Four days of talks in Geneva on Iran’s nuclear program fell short of a deal.
While the negotiations are scheduled to resume on Nov. 20, the closed-door discussions left unresolved questions about Iran’s willingness to suspend or dismantle its nuclear-enrichment activities and the wisdom of any move by the U.S. and allies to ease economic sanctions on the Islamic Republic.
Here are some questions and answers about where the talks stand:
Q: Who participated?
A: Representatives of Iran, the European Union and of the countries known as the P5+1. That’s diplomatic shorthand for the five permanent members of the United Nations Security Council -- the U.S., U.K., France, Russia and China -- plus Germany, the economic powerhouse of Europe.
Q: Why did the Geneva talks attract so much attention?
A: They were a follow-up to the first such negotiations under Iranian President Hassan Rouhani, who was elected in June on a platform of moderation and a pledge to seek the removal of the international sanctions that are crippling the nation’s economy.
The talks over the weekend gained added stature because foreign ministers of most of the nations took take part. The more than 10 hours of direct talks between U.S. Secretary of State John Kerry and Iranian Foreign Minister Mohammad Javad Zarif were the longest exchange of views between top diplomats of the two nations since the Islamic Revolution of 1979 that ousted the U.S.-backed Shah.
Q: What were the U.S. and allies seeking in Geneva?
A: They were pursuing what they described as a first step toward a final agreement that would end concerns that Iran is secretly trying to develop the ability to make nuclear weapons. The agreement discussed in Geneva would require Iran to suspend some of its enrichment of uranium, which can be used to produce a nuclear weapon, and make its research more transparent.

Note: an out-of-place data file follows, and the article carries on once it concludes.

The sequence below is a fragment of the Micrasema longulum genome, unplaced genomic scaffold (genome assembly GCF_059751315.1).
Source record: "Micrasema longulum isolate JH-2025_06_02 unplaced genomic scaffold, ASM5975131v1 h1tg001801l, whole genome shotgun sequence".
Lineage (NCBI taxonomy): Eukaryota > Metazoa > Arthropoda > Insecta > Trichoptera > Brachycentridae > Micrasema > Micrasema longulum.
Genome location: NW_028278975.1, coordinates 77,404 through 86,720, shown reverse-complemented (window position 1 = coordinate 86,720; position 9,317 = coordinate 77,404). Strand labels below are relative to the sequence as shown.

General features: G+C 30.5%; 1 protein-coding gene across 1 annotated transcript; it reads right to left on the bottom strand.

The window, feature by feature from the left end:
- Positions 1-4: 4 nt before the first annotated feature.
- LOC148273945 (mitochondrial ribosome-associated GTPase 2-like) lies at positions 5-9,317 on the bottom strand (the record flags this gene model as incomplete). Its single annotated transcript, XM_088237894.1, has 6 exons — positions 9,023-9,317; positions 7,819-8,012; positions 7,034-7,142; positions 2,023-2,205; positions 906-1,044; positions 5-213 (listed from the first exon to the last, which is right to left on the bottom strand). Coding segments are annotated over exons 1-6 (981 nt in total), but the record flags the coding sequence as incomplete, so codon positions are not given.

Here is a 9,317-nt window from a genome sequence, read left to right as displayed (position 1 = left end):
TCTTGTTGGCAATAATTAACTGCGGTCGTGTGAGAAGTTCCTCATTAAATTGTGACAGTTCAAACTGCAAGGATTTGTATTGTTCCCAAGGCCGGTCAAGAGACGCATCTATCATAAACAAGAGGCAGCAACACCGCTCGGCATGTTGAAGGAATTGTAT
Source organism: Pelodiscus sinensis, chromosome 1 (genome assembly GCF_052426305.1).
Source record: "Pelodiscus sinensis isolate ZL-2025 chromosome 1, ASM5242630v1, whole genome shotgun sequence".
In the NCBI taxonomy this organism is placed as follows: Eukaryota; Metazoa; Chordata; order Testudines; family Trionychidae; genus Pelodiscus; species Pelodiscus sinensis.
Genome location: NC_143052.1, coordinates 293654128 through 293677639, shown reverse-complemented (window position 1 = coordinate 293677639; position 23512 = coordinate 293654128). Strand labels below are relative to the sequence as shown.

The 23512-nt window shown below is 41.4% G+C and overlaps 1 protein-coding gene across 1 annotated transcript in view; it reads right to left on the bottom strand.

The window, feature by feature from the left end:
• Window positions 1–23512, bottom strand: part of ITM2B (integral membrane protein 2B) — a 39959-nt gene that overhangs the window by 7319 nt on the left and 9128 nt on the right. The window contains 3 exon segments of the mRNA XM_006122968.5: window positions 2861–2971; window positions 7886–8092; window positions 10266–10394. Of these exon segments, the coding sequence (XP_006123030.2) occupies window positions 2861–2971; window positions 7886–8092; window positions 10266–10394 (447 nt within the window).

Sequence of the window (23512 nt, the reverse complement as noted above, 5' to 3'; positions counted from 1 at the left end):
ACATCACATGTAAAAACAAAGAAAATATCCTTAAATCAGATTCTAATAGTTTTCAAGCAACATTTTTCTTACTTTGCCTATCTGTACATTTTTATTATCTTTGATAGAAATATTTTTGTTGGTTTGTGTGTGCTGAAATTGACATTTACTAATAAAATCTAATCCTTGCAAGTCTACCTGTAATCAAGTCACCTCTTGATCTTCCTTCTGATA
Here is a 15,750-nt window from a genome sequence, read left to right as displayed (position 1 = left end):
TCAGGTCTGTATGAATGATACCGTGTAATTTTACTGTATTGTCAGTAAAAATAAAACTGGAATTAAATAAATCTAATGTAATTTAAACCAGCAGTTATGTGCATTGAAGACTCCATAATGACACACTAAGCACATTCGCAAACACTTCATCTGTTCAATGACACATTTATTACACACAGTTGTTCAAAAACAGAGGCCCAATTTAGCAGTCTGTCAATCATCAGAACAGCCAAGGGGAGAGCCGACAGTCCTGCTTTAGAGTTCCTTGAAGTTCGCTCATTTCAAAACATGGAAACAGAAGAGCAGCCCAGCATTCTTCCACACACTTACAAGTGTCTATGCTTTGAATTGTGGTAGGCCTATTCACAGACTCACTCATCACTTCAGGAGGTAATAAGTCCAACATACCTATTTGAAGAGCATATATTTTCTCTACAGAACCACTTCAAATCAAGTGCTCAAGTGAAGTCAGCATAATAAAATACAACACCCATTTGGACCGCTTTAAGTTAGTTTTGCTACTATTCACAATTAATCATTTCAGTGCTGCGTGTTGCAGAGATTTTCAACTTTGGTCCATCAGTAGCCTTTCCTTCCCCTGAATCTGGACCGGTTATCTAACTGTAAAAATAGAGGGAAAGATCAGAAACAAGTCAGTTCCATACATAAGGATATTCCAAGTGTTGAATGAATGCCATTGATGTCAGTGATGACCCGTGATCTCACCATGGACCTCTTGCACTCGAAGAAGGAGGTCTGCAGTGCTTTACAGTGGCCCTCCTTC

Q: What did the U.S. and allies offer in return?
A: They indicated that they would ease some financial restrictions on Iran in a manner that Western officials said could be reversed if a more comprehensive accord failed to follow.
This would include temporary easing of the sanctions on petrochemicals, gold and auto trade and some access to frozen Iranian assets, according to diplomats who asked not to be identified because they weren’t authorized to speak.
Q: Would sanctions against buying oil from Iran -- its main source of government revenue -- be eased?
Q: Was anything accomplished in Geneva?
A: While no deal was reached, Kerry said the U.S. and Iran have “narrowed differences” and made “significant progress” toward an initial agreement. Zarif told reporters that differences among the parties were to be expected and that he was pleased all were “on the same wavelength.”
Q: Were the French the obstacle?
A: No, they simply were more vocal about unresolved issues that also concerned the U.S. and other nations, according to U.S. officials briefed on the private talks who asked not to be identified discussing them. Because France has maintained better relations with Iran than have the U.S. and U.K., French Foreign Minister Laurent Fabius was well-positioned to signal that the Western allies were united, the officials said.
Fabius gained attention during the talks through a radio interview in which he said allies shouldn’t accept a “fool’s bargain” and said the unresolved issues included the Iranians’ partially built heavy-water reactor at Arak.
Q: Why is the Arak reactor a matter of dispute?